Did it work? Was my experiment a success? I can say it was. I know the character better, but more than that, I think she was relatively convincing as a whole person. I noticed that many of the bloggers who I had interacted with as myself, responded to Mollycoddle in a completely different way. Some took her under their wings, and were mothering and nurturing to her – which I thought was wonderful, because Molly as a person is really very lost at this juncture in her life.

That was not the intent of the experiment; to see how other bloggers reacted to her. Though that became the most profound tool in judging her success as a formed character. The difference in this type of immersion writing comes from the fact that you have to write on your feet - the character has to react, in her own mind, rather than in the writer's vantage point.

I invite all of you interested in the process of it to take a look at Mollycoddle’s Blog most especially her character in comments. I’d love to hear any feedback on how well fleshed out she is, or where I’ve fallen short (I noticed more than a few discrepancies myself), or just a discussion about the process itself.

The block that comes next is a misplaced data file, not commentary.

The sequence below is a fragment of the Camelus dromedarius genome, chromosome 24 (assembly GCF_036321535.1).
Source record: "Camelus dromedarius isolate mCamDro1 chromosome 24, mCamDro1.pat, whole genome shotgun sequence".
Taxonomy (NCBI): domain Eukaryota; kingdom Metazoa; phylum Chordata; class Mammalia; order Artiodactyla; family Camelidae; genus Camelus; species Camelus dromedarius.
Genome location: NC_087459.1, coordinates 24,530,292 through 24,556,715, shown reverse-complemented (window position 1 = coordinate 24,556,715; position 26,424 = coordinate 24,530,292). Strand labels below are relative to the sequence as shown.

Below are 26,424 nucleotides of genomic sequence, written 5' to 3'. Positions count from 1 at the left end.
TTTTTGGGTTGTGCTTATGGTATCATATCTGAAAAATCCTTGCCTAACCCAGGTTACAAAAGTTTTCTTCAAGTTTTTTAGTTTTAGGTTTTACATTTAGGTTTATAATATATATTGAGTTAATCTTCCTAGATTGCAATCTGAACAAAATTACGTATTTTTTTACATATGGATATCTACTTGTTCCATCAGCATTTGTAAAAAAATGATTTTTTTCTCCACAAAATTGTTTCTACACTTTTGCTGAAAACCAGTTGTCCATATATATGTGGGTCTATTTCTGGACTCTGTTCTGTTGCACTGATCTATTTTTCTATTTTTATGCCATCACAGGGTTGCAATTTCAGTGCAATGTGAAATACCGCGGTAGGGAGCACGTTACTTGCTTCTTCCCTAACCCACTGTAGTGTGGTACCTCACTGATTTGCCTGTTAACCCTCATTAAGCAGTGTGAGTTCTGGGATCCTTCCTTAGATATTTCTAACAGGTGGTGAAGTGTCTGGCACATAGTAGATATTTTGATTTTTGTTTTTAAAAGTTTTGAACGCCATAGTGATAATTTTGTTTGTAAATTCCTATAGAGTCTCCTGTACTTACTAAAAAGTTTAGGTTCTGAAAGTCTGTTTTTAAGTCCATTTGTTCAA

I am ending the experiment, not because there wasn’t more to learn but because my schedule has become too hectic and I’d like to get back to my revisions, which leaves no time for Molly right now. I will, I believe, pull that character back out at another juncture, and will, of course, let you all know if she goes anywhere. Thanks for reading and I’d love to hear what you think.